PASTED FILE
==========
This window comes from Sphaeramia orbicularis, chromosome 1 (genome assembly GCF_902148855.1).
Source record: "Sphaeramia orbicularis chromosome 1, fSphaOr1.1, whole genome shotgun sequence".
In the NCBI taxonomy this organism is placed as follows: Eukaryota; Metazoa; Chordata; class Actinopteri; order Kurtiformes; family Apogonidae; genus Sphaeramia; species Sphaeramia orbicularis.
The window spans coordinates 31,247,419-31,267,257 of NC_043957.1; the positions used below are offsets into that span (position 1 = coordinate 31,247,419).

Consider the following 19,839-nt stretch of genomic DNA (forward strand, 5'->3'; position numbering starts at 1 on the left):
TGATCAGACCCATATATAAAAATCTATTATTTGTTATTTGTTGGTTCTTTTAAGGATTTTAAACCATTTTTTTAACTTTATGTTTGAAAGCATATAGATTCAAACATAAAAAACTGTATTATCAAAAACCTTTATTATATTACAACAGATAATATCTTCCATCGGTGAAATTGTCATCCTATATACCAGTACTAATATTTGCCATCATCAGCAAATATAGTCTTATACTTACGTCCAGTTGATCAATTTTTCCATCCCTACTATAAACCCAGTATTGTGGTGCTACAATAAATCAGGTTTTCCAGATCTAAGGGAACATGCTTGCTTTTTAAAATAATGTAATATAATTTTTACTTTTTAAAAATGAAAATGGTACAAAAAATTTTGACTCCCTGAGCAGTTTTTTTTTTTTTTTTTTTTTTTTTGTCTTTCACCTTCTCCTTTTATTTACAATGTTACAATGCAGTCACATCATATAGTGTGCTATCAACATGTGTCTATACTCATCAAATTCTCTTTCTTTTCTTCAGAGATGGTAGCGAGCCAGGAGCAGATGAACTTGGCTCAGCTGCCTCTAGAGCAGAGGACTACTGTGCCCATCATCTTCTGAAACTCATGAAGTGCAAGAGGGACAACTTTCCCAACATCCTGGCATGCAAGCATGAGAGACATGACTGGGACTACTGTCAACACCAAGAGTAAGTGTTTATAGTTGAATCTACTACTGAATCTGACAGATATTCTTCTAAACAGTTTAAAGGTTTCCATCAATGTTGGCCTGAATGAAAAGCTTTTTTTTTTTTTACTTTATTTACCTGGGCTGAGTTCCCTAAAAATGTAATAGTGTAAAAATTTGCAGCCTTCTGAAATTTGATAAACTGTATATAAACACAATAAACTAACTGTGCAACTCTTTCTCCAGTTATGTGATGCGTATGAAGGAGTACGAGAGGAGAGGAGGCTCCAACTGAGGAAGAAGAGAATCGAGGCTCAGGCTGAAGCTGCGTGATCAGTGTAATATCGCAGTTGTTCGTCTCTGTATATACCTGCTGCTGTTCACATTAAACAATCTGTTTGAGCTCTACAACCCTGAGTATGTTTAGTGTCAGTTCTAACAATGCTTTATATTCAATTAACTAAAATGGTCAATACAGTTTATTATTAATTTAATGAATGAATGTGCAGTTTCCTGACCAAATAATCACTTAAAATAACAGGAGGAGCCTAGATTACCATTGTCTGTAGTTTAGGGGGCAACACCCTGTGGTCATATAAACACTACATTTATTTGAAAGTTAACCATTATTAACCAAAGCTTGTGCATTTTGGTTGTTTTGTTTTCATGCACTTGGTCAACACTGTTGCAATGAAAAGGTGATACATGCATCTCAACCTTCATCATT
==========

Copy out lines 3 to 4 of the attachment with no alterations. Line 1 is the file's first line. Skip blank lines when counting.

In the NCBI taxonomy this organism is placed as follows: Eukaryota; Metazoa; Chordata; class Actinopteri; order Kurtiformes; family Apogonidae; genus Sphaeramia; species Sphaeramia orbicularis.
The window spans coordinates 31,247,419-31,267,257 of NC_043957.1; the positions used below are offsets into that span (position 1 = coordinate 31,247,419).